Suzanne Lucas, the not-at-all-evil Evil HR Lady at CBS Money Watch, wrote an interesting piece about being forced to resign, and I wanted to talk some more about this important issue here. I get this issue all the time. People come to me and say, "I was forced to resign." Huh? How did the employer do that? Gun to head? Torture devices? Kidnapped loved one? Because your employer can't make you quit. Quitting is entirely, 100%, up to you.Just because your boss or HR comes to you and says you have to resign, doesn't mean you should. My usual advice is never, ever resign unless you have another job lined up or the company offers you an incentive to resign that makes it worth your while.Suzanne Lucas says you should ask these questions/say the following before resigning:
• What will be my official "reason for termination" be in your HR system as well as my paper file?
I agree 100%. You need to weigh your options carefully before agreeing to resign. Now is the time to negotiate. If they want you gone, let them pay you to go away. Otherwise, make them fire you. You need to consider the upsides and downsides to resigning versus being fired. Here are some things to consider.Why You Shouldn't QuitYou haven't complained about illegal harassment or discrimination that occurred: It may be a bit late in the game, but if you didn't follow the company's written policy on reporting harassment based on race, age, sex, religion, national origin, disability, etc. then you may lose potential claims against the employer. Now is the time to put together your formal, written complaint of discrimination and harassment. Submit it to HR as soon after the meeting where they asked you to resign as you can. If you think the resignation request is being pushed by your harasser, say so. Tell them how others of a different race, age, sex, religion, or whatever your protected category is were treated differently. Tell them that those others are not being asked to resign. Ask them to do a prompt investigation. Sometimes, they really don't know about the discrimination and reporting it might stop the termination process in its tracks.They aren't offering anything: If they don't offer severance or some other monetary incentive, why would you quit? Don't make it easy on them. If they want you out of there, they should offer something, in writing.You might lose your right to unemployment benefits: Some unscrupulous employers use the resignation as an excuse to claim you aren't entitled to unemployment. It could be your word against theirs if you don't properly document that you were forced to resign.They want you to sign something right away: If the employer is shoving something in front of you and demanding you sign it, consider that a red flag. They're trying to trick you. Don't sign anything you don't understand or are too distraught to think about clearly. Tell them you need time to think about it. Take it to an employee-side employment lawyer if there's anything in it you don't fully understand.You have claims against the company: If you think you have a discrimination, whistleblower, worker's compensation retaliation, breach of contract or other claim against the employer, you may have leverage to negotiate a better exit package. Don't sign a release of claims without fully exploring your options.You aren't fooling anyone: Some people think a resignation looks better on a resume. Maybe. But if you resign and are then unemployed for months or years, who do you think you're fooling. Nobody in their right mind quits without having another job in this economy. HR people aren't (mostly) dumb, so they will know something happened that prompted your resignation.Why You Should QuitGreat severance package: If you are offered a severance package that will tide you over sufficiently when you're looking for another job, then you might want to take the deal. Make sure you aren't also signing away your right to work for a competitor, your pension, or something else of value. Take it to a lawyer to be sure.Won't challenge unemployment: In most states, the mere promise that you'll get unemployment without a hassle isn't much incentive. Unemployment is usually a fraction of what you were making. However, if you think they might have a basis to successfully challenge your unemployment, then you might consider the resignation as long as they make the promise about unemployment in writing.You have an alternative: If you have a job offer you've been considering, have a startup company you want to spend more time on, or think it might be time to retire, then a forced resignation might help you make a smooth transition. Make sure they agree they won't tell potential employers or customers anything other than that you left to pursue other options.If your employer is asking you to resign, you have some power, as Suzanne Lucas points out in her excellent article. Now is the time to explore your options, talk to a lawyer, call your union rep, and read everything carefully. You may have more leverage to negotiate in this situation than you think. Good luck!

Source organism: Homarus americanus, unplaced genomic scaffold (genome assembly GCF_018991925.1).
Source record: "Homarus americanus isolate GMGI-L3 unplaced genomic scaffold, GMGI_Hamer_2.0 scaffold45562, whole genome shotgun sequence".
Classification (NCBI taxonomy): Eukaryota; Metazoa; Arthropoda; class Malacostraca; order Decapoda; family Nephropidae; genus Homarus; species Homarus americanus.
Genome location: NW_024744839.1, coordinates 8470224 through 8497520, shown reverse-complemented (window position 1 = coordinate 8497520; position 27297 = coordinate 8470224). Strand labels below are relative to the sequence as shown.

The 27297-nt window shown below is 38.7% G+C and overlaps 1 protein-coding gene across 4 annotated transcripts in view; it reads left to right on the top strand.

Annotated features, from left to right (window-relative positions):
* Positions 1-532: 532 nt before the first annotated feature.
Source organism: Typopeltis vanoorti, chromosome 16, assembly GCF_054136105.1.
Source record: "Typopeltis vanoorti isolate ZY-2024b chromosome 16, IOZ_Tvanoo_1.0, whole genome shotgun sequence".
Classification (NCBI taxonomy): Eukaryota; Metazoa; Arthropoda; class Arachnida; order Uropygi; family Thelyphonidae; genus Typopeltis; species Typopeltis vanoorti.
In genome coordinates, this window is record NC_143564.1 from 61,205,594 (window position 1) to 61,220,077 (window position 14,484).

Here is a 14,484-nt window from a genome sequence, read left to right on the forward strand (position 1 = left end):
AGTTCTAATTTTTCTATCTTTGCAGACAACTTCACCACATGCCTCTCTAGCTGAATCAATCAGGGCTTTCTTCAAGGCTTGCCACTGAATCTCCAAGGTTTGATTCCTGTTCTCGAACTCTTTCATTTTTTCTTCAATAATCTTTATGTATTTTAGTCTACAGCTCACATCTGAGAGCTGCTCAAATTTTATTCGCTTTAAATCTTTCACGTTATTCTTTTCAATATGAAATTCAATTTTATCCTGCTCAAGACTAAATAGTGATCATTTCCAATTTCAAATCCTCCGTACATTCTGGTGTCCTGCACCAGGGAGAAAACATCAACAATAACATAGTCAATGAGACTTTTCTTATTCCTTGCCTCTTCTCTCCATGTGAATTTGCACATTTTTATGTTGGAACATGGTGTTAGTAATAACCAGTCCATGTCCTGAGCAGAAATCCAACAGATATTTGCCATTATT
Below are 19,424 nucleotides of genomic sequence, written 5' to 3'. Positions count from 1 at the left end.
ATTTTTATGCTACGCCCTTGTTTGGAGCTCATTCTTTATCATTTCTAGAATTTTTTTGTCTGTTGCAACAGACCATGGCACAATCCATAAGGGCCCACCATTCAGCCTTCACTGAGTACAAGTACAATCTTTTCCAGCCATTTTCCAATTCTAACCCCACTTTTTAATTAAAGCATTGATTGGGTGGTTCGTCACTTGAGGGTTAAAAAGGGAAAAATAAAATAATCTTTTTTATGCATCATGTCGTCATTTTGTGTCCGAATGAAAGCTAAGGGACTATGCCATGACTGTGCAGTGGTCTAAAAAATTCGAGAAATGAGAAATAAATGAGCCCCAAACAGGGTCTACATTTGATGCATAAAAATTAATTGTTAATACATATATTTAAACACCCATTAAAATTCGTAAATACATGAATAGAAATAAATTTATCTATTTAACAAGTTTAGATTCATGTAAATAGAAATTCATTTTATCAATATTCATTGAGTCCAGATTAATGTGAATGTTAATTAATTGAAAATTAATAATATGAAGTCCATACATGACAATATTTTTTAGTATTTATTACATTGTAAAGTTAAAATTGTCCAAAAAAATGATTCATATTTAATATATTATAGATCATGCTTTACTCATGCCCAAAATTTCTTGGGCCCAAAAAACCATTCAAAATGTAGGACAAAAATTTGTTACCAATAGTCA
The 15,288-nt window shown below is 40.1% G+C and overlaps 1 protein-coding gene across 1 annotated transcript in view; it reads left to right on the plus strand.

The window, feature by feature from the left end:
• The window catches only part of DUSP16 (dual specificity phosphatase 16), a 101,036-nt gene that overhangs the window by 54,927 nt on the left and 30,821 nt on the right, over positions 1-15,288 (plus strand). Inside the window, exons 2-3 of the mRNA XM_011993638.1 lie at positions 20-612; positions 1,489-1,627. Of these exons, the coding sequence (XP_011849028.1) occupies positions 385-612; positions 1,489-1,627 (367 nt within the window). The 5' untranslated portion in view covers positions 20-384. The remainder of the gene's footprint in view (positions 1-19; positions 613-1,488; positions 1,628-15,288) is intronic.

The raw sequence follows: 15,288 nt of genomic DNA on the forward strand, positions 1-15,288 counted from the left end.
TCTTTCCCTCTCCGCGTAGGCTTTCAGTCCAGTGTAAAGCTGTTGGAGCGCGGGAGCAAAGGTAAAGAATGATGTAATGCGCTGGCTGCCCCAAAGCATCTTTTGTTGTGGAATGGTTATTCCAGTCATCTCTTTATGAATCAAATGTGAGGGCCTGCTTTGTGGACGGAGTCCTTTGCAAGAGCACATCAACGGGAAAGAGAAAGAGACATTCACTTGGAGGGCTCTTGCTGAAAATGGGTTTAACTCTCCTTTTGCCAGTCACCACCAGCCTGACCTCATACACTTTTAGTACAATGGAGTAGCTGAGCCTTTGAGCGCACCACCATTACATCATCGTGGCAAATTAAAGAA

See more employment law posts on Donna Ballman's blog, Screw You Guys, I'm Going Home.
For more information about LexisNexis products and solutions connect with us through our corporate site.